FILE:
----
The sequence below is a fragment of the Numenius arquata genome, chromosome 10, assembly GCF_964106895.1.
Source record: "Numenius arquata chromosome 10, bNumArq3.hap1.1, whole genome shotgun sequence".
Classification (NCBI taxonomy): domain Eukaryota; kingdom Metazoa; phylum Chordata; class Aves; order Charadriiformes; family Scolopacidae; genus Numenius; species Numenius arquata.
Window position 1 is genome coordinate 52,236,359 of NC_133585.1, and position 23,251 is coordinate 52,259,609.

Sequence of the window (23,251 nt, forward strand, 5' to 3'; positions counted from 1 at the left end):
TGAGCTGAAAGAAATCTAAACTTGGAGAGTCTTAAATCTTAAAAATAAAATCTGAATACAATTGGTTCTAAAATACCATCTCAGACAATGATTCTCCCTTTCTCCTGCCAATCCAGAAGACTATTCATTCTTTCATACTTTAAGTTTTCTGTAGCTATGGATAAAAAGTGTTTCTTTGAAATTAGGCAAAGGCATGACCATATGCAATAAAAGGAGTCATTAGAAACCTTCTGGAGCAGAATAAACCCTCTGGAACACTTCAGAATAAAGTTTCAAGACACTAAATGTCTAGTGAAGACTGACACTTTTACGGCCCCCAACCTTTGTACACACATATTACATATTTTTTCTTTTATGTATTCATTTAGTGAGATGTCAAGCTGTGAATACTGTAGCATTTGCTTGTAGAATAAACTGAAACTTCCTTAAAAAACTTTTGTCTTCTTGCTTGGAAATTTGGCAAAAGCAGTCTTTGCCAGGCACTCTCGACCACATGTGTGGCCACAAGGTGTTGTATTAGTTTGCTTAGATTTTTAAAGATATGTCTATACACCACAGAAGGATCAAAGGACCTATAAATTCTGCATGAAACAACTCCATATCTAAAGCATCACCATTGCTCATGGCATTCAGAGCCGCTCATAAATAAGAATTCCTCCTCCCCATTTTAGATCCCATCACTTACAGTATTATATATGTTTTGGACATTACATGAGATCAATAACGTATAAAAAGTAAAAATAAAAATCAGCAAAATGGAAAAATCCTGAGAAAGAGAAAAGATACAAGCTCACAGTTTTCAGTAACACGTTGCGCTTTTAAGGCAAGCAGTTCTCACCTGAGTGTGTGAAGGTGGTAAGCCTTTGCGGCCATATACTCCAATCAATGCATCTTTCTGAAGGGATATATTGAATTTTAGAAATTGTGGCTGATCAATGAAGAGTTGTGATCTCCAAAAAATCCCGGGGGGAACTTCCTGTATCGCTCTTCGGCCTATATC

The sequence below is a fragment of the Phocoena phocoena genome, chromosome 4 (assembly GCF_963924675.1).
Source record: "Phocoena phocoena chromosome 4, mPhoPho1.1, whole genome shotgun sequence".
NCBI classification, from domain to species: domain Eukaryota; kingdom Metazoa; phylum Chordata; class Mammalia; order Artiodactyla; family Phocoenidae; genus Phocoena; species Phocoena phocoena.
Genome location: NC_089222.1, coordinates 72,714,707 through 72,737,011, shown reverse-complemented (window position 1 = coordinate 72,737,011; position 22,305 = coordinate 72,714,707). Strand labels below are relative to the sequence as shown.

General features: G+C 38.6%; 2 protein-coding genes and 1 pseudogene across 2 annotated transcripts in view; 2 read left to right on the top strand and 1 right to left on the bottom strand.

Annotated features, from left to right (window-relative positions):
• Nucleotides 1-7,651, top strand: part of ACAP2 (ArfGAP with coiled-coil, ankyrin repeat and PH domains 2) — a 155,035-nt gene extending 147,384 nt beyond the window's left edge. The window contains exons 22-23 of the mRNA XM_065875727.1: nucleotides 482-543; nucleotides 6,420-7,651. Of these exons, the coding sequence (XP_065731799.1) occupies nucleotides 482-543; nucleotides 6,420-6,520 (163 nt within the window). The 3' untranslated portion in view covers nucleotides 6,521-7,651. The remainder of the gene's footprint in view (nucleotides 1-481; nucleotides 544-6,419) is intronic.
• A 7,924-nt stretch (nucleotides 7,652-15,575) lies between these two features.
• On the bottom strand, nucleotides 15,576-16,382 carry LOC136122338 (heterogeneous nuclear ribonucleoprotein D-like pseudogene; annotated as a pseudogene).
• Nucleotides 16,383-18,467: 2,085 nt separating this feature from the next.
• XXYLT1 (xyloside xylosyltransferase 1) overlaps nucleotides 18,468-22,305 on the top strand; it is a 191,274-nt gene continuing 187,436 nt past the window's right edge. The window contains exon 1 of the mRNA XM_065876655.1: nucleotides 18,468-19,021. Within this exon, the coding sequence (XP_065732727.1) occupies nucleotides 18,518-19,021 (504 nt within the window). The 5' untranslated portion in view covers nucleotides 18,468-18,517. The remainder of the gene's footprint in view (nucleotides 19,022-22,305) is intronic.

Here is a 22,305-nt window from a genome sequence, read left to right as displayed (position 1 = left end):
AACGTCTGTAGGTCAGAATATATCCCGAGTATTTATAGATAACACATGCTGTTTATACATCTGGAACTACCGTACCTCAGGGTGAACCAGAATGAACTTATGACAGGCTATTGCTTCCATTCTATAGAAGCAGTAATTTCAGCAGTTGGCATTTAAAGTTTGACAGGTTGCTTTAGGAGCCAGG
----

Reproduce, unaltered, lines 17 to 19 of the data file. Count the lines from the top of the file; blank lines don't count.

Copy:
• XXYLT1 (xyloside xylosyltransferase 1) overlaps nucleotides 18,468-22,305 on the top strand; it is a 191,274-nt gene continuing 187,436 nt past the window's right edge. The window contains exon 1 of the mRNA XM_065876655.1: nucleotides 18,468-19,021. Within this exon, the coding sequence (XP_065732727.1) occupies nucleotides 18,518-19,021 (504 nt within the window). The 5' untranslated portion in view covers nucleotides 18,468-18,517. The remainder of the gene's footprint in view (nucleotides 19,022-22,305) is intronic.

Here is a 22,305-nt window from a genome sequence, read left to right as displayed (position 1 = left end):
AACGTCTGTAGGTCAGAATATATCCCGAGTATTTATAGATAACACATGCTGTTTATACATCTGGAACTACCGTACCTCAGGGTGAACCAGAATGAACTTATGACAGGCTATTGCTTCCATTCTATAGAAGCAGTAATTTCAGCAGTTGGCATTTAAAGTTTGACAGGTTGCTTTAGGAGCCAGG